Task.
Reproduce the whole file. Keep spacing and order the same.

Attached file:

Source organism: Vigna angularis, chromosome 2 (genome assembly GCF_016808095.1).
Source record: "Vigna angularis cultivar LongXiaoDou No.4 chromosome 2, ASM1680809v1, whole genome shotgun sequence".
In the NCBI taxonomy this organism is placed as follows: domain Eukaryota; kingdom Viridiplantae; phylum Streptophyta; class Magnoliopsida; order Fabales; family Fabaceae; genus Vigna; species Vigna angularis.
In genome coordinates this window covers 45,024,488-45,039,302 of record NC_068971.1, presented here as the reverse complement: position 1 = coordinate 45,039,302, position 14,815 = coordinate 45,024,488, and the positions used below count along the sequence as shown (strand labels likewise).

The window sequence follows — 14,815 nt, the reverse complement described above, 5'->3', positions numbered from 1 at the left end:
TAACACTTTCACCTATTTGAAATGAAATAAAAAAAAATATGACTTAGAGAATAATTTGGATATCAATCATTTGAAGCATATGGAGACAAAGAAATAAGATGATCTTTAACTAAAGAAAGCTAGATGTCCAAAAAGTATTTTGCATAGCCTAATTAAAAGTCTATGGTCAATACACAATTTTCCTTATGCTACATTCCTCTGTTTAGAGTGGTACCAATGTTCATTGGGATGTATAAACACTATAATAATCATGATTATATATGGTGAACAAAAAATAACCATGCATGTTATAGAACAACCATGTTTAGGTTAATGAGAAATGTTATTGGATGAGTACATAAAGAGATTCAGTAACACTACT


Source organism: Vigna angularis, chromosome 2 (genome assembly GCF_016808095.1).
Source record: "Vigna angularis cultivar LongXiaoDou No.4 chromosome 2, ASM1680809v1, whole genome shotgun sequence".
In the NCBI taxonomy this organism is placed as follows: domain Eukaryota; kingdom Viridiplantae; phylum Streptophyta; class Magnoliopsida; order Fabales; family Fabaceae; genus Vigna; species Vigna angularis.
In genome coordinates this window covers 45,024,488-45,039,302 of record NC_068971.1, presented here as the reverse complement: position 1 = coordinate 45,039,302, position 14,815 = coordinate 45,024,488, and the positions used below count along the sequence as shown (strand labels likewise).

The window sequence follows — 14,815 nt, the reverse complement described above, 5'->3', positions numbered from 1 at the left end:
TAACACTTTCACCTATTTGAAATGAAATAAAAAAAAATATGACTTAGAGAATAATTTGGATATCAATCATTTGAAGCATATGGAGACAAAGAAATAAGATGATCTTTAACTAAAGAAAGCTAGATGTCCAAAAAGTATTTTGCATAGCCTAATTAAAAGTCTATGGTCAATACACAATTTTCCTTATGCTACATTCCTCTGTTTAGAGTGGTACCAATGTTCATTGGGATGTATAAACACTATAATAATCATGATTATATATGGTGAACAAAAAATAACCATGCATGTTATAGAACAACCATGTTTAGGTTAATGAGAAATGTTATTGGATGAGTACATAAAGAGATTCAGTAACACTACT